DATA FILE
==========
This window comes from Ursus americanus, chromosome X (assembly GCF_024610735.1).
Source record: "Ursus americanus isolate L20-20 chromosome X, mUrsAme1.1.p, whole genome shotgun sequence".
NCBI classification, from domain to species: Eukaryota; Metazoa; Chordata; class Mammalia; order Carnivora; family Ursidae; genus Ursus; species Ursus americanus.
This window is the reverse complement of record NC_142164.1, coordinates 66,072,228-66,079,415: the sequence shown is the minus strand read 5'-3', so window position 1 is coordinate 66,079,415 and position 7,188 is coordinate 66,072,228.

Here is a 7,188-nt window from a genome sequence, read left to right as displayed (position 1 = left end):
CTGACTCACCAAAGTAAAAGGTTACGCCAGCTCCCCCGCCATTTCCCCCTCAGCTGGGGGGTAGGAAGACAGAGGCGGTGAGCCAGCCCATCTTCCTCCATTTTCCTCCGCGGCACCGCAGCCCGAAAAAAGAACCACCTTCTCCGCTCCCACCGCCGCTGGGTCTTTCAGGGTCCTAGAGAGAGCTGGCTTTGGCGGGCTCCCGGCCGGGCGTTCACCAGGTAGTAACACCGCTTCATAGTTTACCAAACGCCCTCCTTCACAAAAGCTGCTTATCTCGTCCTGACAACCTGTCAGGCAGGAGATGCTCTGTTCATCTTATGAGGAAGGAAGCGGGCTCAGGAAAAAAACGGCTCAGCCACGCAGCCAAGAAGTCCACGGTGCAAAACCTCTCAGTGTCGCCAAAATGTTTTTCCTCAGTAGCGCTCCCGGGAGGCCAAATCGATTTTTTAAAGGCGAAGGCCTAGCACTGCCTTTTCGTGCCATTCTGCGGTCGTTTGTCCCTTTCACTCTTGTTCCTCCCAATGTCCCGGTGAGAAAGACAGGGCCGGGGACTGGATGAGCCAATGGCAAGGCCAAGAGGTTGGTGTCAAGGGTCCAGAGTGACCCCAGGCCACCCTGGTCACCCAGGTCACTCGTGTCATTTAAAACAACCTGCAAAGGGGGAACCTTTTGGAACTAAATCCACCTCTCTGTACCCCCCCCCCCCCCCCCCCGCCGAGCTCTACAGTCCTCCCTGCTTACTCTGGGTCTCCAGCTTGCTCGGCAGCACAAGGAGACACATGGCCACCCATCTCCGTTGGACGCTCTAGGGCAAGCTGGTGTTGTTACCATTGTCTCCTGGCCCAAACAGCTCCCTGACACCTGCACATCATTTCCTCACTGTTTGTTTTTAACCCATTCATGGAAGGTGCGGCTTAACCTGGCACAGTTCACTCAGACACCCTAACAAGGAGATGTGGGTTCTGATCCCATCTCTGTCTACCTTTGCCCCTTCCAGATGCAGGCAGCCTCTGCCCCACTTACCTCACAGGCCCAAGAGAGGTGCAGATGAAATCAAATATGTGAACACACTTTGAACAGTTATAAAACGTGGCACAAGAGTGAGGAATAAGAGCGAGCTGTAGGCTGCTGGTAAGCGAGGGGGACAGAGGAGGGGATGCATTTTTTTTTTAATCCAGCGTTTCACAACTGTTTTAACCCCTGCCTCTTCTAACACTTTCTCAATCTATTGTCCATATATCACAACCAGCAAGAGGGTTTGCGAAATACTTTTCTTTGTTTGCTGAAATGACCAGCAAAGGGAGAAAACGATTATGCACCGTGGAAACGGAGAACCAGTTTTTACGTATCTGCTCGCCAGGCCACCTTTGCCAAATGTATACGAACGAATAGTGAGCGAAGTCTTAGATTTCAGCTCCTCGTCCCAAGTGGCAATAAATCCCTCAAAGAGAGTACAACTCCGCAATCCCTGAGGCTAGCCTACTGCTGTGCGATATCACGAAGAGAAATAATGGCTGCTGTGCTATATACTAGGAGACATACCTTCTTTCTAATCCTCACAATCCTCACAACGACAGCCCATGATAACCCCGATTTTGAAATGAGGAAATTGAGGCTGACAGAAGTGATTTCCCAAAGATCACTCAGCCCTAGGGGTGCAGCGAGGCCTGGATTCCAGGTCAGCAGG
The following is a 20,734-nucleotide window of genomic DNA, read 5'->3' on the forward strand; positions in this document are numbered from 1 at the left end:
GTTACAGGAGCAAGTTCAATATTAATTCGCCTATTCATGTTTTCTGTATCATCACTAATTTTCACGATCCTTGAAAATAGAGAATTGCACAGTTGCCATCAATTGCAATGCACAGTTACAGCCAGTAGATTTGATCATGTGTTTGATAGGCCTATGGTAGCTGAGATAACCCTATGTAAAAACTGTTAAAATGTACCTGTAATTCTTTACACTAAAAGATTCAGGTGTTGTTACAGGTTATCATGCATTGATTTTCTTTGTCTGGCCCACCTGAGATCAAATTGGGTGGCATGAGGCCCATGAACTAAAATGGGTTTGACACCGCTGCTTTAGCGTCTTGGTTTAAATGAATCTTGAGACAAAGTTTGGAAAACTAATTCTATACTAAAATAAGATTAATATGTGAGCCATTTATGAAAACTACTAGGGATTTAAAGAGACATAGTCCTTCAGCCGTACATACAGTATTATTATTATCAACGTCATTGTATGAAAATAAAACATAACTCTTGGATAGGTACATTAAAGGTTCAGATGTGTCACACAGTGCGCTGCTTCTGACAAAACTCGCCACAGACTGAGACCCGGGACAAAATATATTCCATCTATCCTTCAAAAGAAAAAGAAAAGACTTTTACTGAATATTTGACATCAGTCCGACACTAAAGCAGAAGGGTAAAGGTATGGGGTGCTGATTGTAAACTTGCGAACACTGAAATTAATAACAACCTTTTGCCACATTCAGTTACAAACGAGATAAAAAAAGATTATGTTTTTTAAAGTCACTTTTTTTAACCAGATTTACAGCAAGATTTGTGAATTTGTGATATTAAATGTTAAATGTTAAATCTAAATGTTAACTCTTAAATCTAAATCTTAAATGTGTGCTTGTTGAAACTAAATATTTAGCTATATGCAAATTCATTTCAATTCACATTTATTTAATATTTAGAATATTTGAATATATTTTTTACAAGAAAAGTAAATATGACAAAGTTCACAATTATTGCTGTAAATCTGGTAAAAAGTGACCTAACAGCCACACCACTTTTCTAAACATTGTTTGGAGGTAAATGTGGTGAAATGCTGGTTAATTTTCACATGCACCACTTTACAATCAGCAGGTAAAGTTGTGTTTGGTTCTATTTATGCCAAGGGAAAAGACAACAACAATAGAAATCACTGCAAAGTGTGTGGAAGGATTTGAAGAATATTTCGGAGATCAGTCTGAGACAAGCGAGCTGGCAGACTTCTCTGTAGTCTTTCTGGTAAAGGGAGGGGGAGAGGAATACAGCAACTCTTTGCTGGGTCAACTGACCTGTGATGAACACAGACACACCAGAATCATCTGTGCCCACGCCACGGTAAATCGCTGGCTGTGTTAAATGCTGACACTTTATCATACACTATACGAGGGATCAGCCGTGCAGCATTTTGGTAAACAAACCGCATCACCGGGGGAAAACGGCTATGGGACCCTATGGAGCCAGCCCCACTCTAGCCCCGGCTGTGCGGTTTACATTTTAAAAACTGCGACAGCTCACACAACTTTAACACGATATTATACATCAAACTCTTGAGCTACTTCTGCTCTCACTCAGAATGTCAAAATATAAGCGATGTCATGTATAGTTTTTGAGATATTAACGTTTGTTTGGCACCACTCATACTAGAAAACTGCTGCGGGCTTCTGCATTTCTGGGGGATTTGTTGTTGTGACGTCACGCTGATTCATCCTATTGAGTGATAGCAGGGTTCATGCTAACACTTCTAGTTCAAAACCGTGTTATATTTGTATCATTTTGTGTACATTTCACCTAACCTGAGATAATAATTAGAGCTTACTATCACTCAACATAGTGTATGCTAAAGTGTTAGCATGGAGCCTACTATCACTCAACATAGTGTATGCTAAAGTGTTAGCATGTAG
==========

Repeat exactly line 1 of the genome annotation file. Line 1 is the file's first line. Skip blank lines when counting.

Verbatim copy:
This window comes from Ursus americanus, chromosome X (assembly GCF_024610735.1).